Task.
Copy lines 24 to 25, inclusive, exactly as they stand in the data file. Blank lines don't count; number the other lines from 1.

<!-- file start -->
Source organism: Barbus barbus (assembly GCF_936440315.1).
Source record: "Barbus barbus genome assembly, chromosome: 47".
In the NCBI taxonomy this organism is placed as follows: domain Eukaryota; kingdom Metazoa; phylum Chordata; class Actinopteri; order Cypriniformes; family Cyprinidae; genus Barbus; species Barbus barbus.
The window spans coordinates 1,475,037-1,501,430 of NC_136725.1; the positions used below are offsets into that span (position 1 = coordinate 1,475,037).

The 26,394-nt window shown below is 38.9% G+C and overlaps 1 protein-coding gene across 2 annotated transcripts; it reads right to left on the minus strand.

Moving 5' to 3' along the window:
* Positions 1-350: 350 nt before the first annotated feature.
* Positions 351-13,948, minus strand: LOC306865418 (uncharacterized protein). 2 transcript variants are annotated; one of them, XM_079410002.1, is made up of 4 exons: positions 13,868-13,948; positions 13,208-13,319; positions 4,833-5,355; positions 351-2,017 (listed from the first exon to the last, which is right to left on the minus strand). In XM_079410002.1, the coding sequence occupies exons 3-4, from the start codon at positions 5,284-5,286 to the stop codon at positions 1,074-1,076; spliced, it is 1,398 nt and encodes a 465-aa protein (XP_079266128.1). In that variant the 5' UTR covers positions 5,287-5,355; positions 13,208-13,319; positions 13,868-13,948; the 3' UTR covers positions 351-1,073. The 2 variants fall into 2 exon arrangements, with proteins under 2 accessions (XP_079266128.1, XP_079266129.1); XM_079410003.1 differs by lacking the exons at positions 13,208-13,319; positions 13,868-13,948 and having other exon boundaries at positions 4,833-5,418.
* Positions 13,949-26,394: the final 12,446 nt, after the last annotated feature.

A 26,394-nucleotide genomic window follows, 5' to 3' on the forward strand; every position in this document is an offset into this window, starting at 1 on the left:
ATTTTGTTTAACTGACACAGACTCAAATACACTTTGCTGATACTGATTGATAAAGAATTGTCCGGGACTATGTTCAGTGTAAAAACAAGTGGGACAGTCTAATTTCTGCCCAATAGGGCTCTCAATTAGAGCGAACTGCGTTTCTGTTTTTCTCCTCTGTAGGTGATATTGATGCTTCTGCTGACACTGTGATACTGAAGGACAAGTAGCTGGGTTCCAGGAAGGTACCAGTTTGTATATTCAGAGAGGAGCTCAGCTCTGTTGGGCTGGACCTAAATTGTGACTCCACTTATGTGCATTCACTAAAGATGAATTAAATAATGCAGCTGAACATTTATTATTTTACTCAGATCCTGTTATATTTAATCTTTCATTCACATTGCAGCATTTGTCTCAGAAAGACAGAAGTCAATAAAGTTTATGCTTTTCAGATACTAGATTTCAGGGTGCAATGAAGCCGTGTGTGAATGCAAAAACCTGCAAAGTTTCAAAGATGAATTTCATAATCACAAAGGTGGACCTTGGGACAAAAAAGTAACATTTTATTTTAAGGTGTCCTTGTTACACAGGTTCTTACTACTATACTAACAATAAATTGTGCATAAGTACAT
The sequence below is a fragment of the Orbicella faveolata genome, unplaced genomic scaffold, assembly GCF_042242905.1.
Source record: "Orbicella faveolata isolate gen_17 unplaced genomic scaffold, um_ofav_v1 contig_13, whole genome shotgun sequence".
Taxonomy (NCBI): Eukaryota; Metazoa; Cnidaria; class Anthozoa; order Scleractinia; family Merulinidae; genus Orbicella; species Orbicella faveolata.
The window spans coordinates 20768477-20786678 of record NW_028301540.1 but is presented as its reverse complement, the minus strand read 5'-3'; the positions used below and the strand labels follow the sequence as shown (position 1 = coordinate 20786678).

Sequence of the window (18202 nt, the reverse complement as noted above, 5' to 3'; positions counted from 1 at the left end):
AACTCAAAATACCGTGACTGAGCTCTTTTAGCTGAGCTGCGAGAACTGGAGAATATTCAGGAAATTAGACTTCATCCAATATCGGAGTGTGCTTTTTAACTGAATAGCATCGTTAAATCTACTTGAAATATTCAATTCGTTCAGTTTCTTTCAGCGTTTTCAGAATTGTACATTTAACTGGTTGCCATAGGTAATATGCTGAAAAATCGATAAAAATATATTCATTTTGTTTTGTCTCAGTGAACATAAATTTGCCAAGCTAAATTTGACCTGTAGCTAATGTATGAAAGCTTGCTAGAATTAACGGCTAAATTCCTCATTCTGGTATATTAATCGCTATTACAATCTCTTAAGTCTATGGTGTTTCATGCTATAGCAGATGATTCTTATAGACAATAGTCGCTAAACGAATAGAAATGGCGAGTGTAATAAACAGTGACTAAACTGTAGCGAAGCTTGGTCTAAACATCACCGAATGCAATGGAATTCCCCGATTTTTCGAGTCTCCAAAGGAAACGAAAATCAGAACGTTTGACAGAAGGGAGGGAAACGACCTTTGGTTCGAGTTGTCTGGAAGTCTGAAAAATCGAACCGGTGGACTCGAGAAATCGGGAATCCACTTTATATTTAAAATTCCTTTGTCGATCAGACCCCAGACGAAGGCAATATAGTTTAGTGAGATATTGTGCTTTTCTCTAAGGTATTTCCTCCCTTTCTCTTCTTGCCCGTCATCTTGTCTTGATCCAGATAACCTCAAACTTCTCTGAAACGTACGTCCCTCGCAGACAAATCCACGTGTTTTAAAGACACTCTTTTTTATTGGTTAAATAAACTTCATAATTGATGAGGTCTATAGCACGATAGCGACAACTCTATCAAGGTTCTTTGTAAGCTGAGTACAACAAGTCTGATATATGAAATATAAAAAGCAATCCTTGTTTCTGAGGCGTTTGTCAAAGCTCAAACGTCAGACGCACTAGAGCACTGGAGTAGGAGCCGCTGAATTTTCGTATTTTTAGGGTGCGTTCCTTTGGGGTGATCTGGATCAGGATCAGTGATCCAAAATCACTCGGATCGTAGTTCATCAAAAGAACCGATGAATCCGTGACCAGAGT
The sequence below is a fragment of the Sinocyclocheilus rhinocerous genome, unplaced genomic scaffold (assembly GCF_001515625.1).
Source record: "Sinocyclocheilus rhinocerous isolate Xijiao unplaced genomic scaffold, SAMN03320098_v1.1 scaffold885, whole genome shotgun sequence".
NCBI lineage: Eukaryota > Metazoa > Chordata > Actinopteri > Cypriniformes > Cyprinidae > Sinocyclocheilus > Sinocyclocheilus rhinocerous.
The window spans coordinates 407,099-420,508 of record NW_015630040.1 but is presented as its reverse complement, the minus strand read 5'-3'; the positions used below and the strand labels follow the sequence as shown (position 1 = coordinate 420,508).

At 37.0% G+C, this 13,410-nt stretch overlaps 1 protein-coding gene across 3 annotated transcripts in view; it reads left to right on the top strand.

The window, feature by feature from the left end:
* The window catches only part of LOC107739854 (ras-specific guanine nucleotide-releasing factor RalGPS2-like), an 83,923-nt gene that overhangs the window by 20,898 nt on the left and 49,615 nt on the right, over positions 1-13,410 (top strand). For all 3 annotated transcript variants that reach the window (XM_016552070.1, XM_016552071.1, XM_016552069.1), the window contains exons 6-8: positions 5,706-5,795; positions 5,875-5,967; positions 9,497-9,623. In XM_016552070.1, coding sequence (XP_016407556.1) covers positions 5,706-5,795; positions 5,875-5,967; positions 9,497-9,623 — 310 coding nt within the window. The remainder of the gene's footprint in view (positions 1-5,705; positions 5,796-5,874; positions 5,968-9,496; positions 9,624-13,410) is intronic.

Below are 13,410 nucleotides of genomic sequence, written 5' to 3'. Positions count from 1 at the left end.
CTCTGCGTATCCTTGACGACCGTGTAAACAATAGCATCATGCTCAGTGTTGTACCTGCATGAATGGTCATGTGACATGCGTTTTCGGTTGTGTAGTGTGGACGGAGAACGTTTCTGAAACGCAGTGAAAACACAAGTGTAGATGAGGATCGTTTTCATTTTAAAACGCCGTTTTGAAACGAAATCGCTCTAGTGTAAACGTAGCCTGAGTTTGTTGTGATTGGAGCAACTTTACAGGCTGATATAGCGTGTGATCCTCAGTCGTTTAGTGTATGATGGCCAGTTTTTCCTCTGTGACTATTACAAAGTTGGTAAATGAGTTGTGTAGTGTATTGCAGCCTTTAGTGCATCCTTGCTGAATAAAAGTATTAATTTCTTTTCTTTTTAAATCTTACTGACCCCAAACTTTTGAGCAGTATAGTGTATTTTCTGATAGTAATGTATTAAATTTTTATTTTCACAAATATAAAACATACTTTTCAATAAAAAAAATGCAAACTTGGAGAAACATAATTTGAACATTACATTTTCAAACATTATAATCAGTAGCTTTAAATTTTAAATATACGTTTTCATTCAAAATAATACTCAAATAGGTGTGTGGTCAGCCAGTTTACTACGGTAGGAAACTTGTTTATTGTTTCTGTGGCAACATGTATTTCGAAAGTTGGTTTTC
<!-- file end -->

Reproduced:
* The window catches only part of LOC107739854 (ras-specific guanine nucleotide-releasing factor RalGPS2-like), an 83,923-nt gene that overhangs the window by 20,898 nt on the left and 49,615 nt on the right, over positions 1-13,410 (top strand). For all 3 annotated transcript variants that reach the window (XM_016552070.1, XM_016552071.1, XM_016552069.1), the window contains exons 6-8: positions 5,706-5,795; positions 5,875-5,967; positions 9,497-9,623. In XM_016552070.1, coding sequence (XP_016407556.1) covers positions 5,706-5,795; positions 5,875-5,967; positions 9,497-9,623 — 310 coding nt within the window. The remainder of the gene's footprint in view (positions 1-5,705; positions 5,796-5,874; positions 5,968-9,496; positions 9,624-13,410) is intronic.

Below are 13,410 nucleotides of genomic sequence, written 5' to 3'. Positions count from 1 at the left end.